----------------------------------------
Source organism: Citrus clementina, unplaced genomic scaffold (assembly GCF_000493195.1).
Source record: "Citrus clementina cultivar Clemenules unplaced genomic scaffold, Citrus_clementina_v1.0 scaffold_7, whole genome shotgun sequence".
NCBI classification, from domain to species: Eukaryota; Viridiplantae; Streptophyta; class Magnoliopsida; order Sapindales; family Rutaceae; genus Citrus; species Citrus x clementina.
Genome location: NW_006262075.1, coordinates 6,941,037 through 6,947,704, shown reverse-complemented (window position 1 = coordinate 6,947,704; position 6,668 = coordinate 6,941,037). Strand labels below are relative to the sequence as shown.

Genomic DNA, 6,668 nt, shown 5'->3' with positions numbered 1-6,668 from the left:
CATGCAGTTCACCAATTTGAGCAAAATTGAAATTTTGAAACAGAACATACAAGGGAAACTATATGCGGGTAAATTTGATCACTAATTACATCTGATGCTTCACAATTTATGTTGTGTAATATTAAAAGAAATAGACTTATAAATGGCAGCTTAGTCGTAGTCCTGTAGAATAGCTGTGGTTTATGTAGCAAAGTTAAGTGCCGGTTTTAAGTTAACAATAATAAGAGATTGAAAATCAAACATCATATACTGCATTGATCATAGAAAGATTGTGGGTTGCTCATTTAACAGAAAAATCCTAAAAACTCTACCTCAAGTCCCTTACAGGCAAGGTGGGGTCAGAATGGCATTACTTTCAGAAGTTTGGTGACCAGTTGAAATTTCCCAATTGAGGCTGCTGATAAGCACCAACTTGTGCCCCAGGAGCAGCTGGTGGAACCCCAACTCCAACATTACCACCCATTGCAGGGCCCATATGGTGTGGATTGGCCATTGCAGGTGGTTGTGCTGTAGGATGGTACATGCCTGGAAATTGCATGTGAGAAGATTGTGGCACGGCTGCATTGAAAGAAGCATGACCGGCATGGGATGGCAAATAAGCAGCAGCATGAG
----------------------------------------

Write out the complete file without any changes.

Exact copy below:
Source organism: Citrus clementina, unplaced genomic scaffold (assembly GCF_000493195.1).
Source record: "Citrus clementina cultivar Clemenules unplaced genomic scaffold, Citrus_clementina_v1.0 scaffold_7, whole genome shotgun sequence".
NCBI classification, from domain to species: Eukaryota; Viridiplantae; Streptophyta; class Magnoliopsida; order Sapindales; family Rutaceae; genus Citrus; species Citrus x clementina.
Genome location: NW_006262075.1, coordinates 6,941,037 through 6,947,704, shown reverse-complemented (window position 1 = coordinate 6,947,704; position 6,668 = coordinate 6,941,037). Strand labels below are relative to the sequence as shown.

Genomic DNA, 6,668 nt, shown 5'->3' with positions numbered 1-6,668 from the left:
CATGCAGTTCACCAATTTGAGCAAAATTGAAATTTTGAAACAGAACATACAAGGGAAACTATATGCGGGTAAATTTGATCACTAATTACATCTGATGCTTCACAATTTATGTTGTGTAATATTAAAAGAAATAGACTTATAAATGGCAGCTTAGTCGTAGTCCTGTAGAATAGCTGTGGTTTATGTAGCAAAGTTAAGTGCCGGTTTTAAGTTAACAATAATAAGAGATTGAAAATCAAACATCATATACTGCATTGATCATAGAAAGATTGTGGGTTGCTCATTTAACAGAAAAATCCTAAAAACTCTACCTCAAGTCCCTTACAGGCAAGGTGGGGTCAGAATGGCATTACTTTCAGAAGTTTGGTGACCAGTTGAAATTTCCCAATTGAGGCTGCTGATAAGCACCAACTTGTGCCCCAGGAGCAGCTGGTGGAACCCCAACTCCAACATTACCACCCATTGCAGGGCCCATATGGTGTGGATTGGCCATTGCAGGTGGTTGTGCTGTAGGATGGTACATGCCTGGAAATTGCATGTGAGAAGATTGTGGCACGGCTGCATTGAAAGAAGCATGACCGGCATGGGATGGCAAATAAGCAGCAGCATGAG